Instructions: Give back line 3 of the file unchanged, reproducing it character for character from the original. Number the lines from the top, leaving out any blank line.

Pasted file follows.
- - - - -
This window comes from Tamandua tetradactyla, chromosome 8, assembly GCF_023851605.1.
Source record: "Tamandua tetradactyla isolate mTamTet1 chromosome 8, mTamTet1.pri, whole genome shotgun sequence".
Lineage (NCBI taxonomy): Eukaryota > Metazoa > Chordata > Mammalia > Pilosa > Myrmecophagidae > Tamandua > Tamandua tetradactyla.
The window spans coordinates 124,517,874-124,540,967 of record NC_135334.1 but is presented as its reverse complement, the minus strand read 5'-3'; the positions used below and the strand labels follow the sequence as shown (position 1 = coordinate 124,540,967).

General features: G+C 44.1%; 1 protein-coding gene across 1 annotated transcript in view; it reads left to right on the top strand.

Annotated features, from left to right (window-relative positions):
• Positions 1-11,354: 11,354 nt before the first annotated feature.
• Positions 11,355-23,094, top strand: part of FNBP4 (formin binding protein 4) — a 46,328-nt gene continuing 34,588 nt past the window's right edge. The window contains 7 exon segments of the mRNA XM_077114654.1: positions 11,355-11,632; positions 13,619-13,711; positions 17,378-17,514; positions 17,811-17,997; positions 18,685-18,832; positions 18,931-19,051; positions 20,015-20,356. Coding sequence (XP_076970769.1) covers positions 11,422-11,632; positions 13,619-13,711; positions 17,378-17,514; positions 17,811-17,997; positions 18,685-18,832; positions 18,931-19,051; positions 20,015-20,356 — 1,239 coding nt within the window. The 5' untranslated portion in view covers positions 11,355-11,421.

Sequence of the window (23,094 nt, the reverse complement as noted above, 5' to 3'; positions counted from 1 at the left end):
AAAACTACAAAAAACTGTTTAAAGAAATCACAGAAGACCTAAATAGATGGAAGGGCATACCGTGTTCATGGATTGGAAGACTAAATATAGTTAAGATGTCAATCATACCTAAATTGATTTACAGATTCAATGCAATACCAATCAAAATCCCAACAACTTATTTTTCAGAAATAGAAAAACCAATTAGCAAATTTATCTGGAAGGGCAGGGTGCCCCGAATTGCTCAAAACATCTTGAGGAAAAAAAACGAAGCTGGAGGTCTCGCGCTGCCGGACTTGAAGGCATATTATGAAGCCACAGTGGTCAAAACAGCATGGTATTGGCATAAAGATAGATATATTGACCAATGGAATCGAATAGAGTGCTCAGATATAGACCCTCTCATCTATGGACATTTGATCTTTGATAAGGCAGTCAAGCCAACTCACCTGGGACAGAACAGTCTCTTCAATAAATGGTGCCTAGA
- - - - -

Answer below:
Lineage (NCBI taxonomy): Eukaryota > Metazoa > Chordata > Mammalia > Pilosa > Myrmecophagidae > Tamandua > Tamandua tetradactyla.